Coach with Team-building in Mind

December 15, 2015

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Based on the book  Sales Coaching: Making the Great Leap from Sales Manager to Sales Coach by Linda Richardson, this is the sixth post in a series that summarizes the key themes of the books and highlights best practices. In the previous post we outlined three main approaches to sales coaching. In this post, we cover best practices for holding sales meetings and coaching your team.

While one-on-one sales coaching is important, you also want to develop and improve your team’s overall performance. And that means you must also meet with your reps as a team. The key is to structure and hold meetings that sales reps come to view as a valuable use of their time. To that end, the book recommends the following steps:

  1. Determine your goals.

Define meeting objectives before you actually meet to keep the meeting on track.

  1. Prepare and share an agenda.

Translate your meeting objectives into a bulleted agenda outlining topics for the meeting and share this with the team ahead of time. At the end of each meeting, solicit input from your salespeople about the agenda for the next meeting. By incorporating their suggestions, you increase the likelihood of their participation and buy-in.

  1. Review the agenda.

At the start of each meeting, check the agenda and ask if anyone has questions about it. Give a guideline for the amount of time you’ll spend on each topic.

  1. Stay focused.

Guide all reps to stick to the agenda and keep the meeting moving along by moving through each point as quickly as possible. Suggest that new topics be covered in the next meeting.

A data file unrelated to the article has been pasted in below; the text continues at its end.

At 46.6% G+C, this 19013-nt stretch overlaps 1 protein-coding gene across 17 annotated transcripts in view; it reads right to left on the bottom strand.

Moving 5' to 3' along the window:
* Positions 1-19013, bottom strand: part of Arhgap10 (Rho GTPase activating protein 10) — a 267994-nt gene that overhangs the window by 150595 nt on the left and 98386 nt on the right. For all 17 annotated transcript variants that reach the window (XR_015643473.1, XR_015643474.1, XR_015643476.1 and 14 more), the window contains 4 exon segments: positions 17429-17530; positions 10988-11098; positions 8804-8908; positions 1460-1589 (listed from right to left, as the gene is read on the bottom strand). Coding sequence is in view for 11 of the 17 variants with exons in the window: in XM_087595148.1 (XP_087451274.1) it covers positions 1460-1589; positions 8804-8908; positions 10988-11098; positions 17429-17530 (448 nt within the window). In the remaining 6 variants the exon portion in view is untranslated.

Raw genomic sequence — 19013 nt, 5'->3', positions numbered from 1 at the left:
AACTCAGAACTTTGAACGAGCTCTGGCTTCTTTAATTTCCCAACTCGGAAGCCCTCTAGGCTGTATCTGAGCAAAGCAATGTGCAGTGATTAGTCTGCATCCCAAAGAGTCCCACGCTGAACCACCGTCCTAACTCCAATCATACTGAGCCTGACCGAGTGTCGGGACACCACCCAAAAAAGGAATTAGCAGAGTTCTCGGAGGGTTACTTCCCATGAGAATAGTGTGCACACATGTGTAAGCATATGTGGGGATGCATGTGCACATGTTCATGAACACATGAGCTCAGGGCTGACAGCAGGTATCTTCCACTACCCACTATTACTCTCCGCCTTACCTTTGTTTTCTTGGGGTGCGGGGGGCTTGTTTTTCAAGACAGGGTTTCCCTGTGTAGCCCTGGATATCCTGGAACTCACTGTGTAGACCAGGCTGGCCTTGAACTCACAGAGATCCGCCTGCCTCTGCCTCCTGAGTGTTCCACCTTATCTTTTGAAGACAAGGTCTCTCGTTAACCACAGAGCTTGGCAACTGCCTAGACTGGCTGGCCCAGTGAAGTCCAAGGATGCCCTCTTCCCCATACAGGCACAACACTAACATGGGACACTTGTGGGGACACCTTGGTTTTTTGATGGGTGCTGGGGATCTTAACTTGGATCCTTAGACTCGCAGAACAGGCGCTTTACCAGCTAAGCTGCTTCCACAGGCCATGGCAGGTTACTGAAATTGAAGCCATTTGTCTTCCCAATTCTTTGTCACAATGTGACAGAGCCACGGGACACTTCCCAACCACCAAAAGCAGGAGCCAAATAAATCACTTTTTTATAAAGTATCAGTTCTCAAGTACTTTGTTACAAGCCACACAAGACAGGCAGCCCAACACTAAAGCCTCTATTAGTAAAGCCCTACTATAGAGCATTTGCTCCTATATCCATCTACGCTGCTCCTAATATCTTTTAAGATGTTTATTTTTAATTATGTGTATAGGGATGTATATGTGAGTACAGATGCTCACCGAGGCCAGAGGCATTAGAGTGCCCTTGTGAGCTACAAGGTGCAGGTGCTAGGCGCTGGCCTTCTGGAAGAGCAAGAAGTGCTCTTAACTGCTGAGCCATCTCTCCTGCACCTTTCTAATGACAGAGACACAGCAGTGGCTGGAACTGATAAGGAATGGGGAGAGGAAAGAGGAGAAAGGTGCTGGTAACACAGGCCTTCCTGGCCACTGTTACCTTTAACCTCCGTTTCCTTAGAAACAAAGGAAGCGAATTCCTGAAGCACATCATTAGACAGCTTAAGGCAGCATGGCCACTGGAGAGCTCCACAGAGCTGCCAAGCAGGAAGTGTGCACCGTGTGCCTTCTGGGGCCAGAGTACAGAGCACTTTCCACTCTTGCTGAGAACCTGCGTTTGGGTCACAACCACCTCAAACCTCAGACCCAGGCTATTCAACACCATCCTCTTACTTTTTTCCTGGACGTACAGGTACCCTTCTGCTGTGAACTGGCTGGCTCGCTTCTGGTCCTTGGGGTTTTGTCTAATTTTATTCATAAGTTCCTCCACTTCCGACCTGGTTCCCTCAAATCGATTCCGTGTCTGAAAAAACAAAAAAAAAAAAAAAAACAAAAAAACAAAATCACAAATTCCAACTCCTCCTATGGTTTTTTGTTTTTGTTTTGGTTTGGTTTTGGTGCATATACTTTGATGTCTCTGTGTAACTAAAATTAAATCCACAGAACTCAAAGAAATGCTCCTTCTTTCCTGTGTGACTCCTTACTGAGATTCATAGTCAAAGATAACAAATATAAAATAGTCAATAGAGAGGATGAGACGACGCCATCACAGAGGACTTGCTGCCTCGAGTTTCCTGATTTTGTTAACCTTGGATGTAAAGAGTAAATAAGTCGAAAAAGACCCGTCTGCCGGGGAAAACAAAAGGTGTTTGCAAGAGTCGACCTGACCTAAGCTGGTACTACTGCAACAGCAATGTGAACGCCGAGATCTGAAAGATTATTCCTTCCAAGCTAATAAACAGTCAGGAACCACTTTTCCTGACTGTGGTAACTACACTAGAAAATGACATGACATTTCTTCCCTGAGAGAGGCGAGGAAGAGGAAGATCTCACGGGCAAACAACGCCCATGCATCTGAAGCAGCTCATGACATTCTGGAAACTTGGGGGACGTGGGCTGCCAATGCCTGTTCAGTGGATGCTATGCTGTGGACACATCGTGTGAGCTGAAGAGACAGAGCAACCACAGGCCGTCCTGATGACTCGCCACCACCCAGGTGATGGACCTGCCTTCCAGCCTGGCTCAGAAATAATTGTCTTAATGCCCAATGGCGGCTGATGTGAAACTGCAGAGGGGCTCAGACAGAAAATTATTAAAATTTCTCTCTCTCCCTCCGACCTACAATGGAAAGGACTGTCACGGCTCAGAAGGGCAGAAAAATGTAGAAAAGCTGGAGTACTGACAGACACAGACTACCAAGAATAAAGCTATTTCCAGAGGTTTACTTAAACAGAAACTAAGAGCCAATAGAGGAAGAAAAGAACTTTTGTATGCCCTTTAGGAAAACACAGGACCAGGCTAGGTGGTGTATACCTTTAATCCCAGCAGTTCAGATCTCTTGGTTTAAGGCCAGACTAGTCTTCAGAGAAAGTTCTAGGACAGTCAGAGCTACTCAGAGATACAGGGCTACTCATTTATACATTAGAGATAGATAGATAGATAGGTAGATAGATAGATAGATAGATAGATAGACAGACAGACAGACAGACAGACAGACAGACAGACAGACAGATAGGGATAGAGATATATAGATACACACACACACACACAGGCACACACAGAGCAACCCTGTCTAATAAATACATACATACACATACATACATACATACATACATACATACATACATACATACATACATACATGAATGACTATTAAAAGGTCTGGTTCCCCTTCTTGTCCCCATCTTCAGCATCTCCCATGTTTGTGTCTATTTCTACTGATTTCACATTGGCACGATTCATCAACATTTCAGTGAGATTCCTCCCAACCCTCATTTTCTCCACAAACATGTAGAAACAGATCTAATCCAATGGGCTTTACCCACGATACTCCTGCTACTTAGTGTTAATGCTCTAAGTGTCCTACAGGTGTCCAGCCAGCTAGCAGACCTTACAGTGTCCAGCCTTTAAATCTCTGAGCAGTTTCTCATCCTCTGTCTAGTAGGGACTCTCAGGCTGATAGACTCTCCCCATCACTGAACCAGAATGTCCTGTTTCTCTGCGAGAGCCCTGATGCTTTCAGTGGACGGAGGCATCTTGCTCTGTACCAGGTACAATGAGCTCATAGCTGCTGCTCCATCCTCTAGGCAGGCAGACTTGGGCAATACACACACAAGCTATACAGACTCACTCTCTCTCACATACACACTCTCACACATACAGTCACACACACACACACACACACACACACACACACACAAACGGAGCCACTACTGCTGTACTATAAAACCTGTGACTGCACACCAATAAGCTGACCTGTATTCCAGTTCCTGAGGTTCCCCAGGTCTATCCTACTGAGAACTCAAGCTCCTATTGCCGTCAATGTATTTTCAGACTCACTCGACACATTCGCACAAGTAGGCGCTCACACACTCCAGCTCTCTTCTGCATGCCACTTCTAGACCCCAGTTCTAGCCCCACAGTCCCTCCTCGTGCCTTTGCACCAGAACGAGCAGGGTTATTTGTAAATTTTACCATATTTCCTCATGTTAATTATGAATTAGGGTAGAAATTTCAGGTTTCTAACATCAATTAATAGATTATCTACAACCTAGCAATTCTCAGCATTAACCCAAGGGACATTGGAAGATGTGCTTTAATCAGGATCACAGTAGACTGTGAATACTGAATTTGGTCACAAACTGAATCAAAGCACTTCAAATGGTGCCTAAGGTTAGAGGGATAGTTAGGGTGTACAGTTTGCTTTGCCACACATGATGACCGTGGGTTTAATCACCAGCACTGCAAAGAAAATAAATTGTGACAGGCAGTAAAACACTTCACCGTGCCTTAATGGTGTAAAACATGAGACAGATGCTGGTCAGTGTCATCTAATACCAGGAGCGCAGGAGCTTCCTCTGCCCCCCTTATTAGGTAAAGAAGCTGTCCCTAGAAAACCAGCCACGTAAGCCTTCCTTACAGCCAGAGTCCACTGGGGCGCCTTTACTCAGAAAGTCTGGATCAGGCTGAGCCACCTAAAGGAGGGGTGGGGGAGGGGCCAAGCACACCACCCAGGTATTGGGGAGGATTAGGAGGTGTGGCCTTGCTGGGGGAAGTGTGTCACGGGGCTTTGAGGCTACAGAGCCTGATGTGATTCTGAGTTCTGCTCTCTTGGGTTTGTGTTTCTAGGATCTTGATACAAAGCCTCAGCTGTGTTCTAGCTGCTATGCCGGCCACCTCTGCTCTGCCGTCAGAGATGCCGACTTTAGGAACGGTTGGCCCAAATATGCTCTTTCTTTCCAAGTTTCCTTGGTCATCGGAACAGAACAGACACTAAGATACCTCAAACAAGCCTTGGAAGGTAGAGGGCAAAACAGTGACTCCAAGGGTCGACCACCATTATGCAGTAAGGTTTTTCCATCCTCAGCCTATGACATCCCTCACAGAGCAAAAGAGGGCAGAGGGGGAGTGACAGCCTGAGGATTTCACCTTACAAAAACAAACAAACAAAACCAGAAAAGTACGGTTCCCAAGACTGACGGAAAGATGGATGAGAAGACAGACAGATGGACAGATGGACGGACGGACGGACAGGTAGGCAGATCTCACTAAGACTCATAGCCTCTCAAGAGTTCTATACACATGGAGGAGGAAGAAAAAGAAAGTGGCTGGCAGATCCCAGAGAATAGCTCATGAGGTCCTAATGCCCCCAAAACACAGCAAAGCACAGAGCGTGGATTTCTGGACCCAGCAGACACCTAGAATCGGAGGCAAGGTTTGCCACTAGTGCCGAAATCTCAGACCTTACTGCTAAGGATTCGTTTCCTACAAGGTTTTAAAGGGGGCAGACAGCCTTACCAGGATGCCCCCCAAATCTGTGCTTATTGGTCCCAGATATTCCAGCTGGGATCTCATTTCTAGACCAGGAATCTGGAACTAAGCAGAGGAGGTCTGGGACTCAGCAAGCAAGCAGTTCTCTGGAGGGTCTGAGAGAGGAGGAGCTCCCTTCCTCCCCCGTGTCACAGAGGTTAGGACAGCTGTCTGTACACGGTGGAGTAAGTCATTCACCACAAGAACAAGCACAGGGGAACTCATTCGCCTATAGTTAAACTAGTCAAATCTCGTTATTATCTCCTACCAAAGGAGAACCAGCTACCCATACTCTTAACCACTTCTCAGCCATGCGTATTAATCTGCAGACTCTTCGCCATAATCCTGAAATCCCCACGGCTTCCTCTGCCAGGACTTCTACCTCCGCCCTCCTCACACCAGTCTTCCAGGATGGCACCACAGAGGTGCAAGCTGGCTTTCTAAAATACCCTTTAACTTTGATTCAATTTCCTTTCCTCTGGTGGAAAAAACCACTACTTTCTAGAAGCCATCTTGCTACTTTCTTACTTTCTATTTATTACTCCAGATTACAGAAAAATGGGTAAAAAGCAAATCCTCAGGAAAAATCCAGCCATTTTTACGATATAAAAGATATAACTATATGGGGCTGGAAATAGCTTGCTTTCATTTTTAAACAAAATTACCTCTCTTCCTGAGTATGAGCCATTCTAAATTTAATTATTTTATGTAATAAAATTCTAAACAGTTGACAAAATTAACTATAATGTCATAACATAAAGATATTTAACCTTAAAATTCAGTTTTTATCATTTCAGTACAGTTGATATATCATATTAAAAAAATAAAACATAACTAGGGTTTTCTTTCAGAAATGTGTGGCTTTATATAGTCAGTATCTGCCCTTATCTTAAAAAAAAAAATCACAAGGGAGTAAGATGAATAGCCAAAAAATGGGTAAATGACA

1. Acknowledge each agenda item.

Introduce each topic, solicit discussion and questions, decide what action will be taken, and summarize before moving on to the next topic. The book offers the following ways to encourage participation:

  • Ask open-ended questions. “What are effective ways you’ve moved past gatekeepers?” “How have customers responded when you’ve called them to discuss…?”
  • Volley questions. If your salespeople direct their questions and ideas to you, redirect back to the team. “That’s a great point. What do the rest of you think of that idea?”
  • Elicit many views. After one salesperson answers a question, ask others to share their views.
  • Ask why. Spark deeper discussions by following up on responses with “Why is that?”
  • Refrain from immediate judgment. If someone shares something that is off the mark, don’t simply reject it out of hand. Instead get others to chime in by saying, “That’s one possibility. What are some other options?”
  • Round-robin. To kick-start discussions, ask one rep to begin and then go around asking for from each team member.
  • Role play. Instead of simply discussing a problem or challenge, assign roles (i.e., sales rep, customer, partner) and have your reps work through a scenario.
  • Keep it team focused. If one person is dominating the discussion, invite others to add their thoughts.
  1. Create decision minutes.

Assign someone to track decisions made, who is accountable for the decisions, and the time frames for action. At the end of the meeting, ask that person to read the minutes aloud to ensure everyone is in agreement.

  1. Follow up.

After each meeting, follow up with your team and offer your support.

Check in soon for our next series on sales prospecting. In the meantime, sign up for our blog to stay in the know on this and other sales-related topics.

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